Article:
A remarkable specimen of archaic Greek engraving is found on the bronze cuirass discovered in the bed of the Alpheus, and photographed in the Bulletin de Corr. Hell. (1883), p. 1, pl. i.-iii. Besides figures of animals, the design shows a group of six human figures. Engraved designs occur most frequently upon the circular metal disks used as mirrors by the ancients, the largest class of which comes from Etruria. Though on some of the Etruscan mirrors the drawings are of a masterly character, the greater number are executed loosely and without much regard to beauty of composition. See Speculum.

The covers of the mirrors of box-like form— mostly found in Greece proper—offer favourable specimens of reliefs executed in bronze. Several of them belong to a good period of Greek art; their subjects, as a rule, are borrowed from the cycles of Aphrodité and of Dionysus. Fine examples of Greek repoussé work in bronze are also to be seen in the plaques with figures in relief, which once served to ornament armour or other objects.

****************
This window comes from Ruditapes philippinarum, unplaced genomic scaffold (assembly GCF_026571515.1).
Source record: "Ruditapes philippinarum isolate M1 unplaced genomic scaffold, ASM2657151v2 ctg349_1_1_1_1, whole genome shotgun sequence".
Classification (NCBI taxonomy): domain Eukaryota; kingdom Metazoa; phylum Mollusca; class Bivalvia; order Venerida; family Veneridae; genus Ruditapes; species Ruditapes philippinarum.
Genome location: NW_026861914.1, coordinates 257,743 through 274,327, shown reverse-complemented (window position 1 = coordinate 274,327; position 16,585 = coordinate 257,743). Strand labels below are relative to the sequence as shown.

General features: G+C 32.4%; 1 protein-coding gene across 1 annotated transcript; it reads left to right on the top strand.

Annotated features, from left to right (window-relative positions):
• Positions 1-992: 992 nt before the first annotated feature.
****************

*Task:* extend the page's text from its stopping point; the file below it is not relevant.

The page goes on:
Engravings on mirrors of purely Greek work are rare. Among the most beautiful examples may be cited the mirror representing the Genius of the Cock Fights (Musée de Lyon), and the specimen with the hero Corinthus crowned by a woman who personifies the Corinthian colony of Leucas.

Bibliography.—Schliemann, Mycenae (1878); Milchhöfer, Die Anfänge der Kunst in Griechenland (1883); Brunn, Die Kunst bei Homer (1859); Clermont-Ganneau, L'Imagerie Phénicienne (1880); Di Cesnola, Cyprus (1877); Calonna-Ceccaldi, Monuments Ant. de Chypre (1882); Dennis, Cities and Cemeteries of Etruria (1878); Castellani, Dell' Oreficeria Italiana (1872); Bucher, Geschichte der technischen Künste (1880); Newton, Essays on Art and Archœology (1883); De Linas, Les Origines de l'Orfévrerie Cloisonnée (1879); King, Handbook of Engraved Gems (1866); id. Antique Gems and Rings (1872); Martha, L'Art Etrusque (1888); Beulé, L'Art Grec avant Périclés (1870). See also a valuable paper on Ancient Gold Work, by Mr. Humphreys-Davenport, in Harper's Magazine for July, 1892; and the articles Aes; Argentum; Aurum; Crusta.